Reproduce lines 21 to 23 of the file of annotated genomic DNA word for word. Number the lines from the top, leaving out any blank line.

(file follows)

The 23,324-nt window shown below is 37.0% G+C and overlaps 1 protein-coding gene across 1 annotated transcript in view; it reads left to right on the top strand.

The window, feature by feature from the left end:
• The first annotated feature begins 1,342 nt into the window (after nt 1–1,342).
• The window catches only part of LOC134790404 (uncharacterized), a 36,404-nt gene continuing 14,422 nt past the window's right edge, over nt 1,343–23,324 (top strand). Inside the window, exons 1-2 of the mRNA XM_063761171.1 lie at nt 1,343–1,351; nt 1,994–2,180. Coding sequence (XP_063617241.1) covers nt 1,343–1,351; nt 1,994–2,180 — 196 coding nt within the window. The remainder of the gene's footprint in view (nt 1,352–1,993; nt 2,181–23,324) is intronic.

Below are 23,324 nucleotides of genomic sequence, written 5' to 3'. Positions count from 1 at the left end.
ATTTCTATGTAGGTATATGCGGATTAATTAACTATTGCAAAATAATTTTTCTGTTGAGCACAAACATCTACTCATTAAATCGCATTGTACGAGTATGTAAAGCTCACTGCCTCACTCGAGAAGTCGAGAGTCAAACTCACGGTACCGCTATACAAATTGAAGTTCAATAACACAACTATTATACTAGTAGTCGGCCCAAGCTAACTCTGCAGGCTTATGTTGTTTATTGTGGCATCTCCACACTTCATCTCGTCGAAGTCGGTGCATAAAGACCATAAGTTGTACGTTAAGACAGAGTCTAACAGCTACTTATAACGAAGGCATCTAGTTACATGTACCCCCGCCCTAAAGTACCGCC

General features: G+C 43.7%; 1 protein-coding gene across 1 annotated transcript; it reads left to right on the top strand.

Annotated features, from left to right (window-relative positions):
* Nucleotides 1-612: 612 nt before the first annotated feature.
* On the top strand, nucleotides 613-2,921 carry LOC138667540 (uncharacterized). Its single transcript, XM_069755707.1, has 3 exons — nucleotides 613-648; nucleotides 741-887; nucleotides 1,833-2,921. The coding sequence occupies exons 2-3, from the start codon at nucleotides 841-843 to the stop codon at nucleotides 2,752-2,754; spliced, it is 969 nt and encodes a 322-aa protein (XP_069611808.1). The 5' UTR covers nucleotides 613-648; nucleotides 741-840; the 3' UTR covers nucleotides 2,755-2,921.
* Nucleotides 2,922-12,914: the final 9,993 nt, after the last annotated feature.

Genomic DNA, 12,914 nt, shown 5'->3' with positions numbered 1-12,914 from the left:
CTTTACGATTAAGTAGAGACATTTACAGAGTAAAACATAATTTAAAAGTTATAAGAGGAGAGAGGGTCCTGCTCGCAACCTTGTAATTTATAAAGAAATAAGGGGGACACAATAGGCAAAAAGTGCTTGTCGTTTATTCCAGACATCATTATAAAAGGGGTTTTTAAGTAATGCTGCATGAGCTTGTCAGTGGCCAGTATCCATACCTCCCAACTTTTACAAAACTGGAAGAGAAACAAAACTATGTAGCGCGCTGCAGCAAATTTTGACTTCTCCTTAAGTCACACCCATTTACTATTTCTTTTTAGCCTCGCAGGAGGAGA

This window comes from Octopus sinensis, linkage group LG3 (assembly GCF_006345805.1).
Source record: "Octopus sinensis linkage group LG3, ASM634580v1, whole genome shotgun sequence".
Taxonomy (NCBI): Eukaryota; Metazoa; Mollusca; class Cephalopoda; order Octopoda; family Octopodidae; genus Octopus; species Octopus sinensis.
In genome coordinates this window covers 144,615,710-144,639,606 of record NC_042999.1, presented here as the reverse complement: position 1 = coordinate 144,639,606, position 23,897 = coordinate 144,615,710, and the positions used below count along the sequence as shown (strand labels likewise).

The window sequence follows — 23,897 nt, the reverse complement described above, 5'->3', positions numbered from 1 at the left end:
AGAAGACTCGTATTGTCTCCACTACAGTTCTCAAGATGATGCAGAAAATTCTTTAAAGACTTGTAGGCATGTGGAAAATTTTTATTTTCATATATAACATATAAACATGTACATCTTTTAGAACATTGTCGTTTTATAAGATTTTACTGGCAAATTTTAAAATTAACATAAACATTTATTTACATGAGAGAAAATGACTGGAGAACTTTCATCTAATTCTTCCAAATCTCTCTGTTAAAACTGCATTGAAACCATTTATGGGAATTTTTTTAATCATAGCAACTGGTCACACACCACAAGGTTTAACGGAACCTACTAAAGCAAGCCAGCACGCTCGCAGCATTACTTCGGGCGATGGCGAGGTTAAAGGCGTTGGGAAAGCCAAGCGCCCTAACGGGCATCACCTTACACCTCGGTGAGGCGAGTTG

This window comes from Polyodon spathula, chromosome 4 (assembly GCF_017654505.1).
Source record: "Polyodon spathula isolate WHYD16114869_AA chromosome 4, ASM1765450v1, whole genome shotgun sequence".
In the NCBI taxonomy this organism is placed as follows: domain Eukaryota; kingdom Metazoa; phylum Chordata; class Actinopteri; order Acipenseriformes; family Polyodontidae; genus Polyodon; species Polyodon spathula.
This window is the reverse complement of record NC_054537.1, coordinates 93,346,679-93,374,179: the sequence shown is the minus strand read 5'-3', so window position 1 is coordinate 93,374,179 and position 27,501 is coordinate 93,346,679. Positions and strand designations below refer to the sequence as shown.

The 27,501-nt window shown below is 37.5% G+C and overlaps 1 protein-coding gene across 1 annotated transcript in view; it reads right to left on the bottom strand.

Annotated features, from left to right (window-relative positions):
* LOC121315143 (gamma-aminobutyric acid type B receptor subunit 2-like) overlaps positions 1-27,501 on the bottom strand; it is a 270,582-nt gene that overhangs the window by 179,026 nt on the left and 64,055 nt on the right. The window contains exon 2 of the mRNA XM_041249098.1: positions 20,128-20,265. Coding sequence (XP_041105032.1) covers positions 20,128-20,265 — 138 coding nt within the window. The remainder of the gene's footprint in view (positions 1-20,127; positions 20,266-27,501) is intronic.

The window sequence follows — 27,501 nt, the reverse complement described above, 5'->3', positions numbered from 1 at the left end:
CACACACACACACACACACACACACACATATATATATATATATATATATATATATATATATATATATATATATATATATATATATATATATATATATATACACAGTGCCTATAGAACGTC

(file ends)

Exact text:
Source record: "Polyodon spathula isolate WHYD16114869_AA chromosome 4, ASM1765450v1, whole genome shotgun sequence".
In the NCBI taxonomy this organism is placed as follows: domain Eukaryota; kingdom Metazoa; phylum Chordata; class Actinopteri; order Acipenseriformes; family Polyodontidae; genus Polyodon; species Polyodon spathula.
This window is the reverse complement of record NC_054537.1, coordinates 93,346,679-93,374,179: the sequence shown is the minus strand read 5'-3', so window position 1 is coordinate 93,374,179 and position 27,501 is coordinate 93,346,679. Positions and strand designations below refer to the sequence as shown.